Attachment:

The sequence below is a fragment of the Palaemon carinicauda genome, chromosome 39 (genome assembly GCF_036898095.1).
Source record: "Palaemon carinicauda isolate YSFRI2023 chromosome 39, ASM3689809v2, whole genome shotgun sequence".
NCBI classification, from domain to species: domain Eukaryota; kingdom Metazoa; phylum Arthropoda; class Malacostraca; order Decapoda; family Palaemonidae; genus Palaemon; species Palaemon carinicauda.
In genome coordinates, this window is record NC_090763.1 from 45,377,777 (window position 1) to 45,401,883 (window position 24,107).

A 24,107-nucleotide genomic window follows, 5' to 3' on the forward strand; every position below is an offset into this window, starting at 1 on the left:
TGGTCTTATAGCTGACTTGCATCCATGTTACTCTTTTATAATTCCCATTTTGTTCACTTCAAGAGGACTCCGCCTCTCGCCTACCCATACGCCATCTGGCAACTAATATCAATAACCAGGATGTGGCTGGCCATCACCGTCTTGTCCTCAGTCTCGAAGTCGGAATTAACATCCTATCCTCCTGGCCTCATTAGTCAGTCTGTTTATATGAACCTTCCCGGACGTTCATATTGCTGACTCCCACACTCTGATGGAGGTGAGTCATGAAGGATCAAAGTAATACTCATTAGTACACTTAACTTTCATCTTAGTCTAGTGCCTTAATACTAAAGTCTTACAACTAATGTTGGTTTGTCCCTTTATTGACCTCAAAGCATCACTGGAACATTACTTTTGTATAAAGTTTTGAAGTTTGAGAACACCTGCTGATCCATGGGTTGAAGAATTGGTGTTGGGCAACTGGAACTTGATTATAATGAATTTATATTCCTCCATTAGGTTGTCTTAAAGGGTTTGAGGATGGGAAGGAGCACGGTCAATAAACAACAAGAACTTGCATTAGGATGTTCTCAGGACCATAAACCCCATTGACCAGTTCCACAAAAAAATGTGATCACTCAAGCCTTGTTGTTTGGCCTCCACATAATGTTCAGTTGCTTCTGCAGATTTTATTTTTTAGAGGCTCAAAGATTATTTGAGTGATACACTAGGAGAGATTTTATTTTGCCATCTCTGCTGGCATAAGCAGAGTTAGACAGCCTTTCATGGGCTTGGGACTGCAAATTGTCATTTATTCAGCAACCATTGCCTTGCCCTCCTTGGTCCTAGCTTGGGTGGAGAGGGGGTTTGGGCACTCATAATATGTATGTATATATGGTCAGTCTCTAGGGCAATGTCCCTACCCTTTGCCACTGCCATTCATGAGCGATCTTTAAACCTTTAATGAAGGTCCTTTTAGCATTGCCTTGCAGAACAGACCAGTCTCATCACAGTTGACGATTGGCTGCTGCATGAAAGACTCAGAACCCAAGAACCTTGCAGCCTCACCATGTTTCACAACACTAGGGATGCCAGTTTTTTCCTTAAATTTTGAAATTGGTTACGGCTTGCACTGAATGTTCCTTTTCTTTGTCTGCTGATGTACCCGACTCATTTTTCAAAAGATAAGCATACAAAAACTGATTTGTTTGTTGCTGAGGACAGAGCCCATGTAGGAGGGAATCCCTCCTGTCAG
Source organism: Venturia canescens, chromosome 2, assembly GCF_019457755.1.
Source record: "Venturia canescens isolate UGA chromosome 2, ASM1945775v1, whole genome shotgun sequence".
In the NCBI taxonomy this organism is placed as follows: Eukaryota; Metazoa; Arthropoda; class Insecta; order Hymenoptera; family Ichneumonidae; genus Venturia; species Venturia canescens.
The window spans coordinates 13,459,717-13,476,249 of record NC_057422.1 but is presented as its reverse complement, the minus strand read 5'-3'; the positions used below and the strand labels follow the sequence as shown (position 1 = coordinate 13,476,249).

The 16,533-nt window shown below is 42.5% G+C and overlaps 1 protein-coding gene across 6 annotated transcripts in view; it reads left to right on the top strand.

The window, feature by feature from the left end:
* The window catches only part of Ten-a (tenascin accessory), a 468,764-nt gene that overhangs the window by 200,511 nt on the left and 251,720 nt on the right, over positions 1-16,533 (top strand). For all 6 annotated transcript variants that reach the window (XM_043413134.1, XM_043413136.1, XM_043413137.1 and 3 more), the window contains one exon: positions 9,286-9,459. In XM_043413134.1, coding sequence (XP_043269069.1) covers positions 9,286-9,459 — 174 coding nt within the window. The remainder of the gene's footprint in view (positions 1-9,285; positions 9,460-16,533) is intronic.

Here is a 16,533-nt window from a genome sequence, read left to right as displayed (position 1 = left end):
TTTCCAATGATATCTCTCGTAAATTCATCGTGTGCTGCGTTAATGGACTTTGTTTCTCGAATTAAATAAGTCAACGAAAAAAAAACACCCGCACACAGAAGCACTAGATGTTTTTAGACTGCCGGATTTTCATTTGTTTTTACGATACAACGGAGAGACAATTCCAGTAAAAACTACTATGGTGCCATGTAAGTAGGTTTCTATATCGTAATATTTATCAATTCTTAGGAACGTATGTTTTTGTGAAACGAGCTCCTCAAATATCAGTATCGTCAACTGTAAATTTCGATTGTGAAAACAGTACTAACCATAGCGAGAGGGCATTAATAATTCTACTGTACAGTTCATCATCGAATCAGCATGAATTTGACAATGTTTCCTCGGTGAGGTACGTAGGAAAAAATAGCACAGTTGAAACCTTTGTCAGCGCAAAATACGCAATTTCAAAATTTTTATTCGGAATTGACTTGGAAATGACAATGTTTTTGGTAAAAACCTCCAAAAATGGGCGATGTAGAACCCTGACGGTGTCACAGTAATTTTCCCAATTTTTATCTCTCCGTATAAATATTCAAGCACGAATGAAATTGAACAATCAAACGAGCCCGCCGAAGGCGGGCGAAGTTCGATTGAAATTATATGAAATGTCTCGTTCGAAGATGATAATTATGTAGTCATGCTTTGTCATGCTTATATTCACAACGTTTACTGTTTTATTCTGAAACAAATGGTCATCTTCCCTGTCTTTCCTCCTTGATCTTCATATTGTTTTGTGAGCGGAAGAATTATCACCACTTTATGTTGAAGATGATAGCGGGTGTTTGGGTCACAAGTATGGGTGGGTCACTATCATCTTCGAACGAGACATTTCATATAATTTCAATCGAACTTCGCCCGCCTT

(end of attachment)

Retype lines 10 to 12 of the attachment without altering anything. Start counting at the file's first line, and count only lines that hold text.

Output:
The window spans coordinates 13,459,717-13,476,249 of record NC_057422.1 but is presented as its reverse complement, the minus strand read 5'-3'; the positions used below and the strand labels follow the sequence as shown (position 1 = coordinate 13,476,249).

The 16,533-nt window shown below is 42.5% G+C and overlaps 1 protein-coding gene across 6 annotated transcripts in view; it reads left to right on the top strand.

The window, feature by feature from the left end: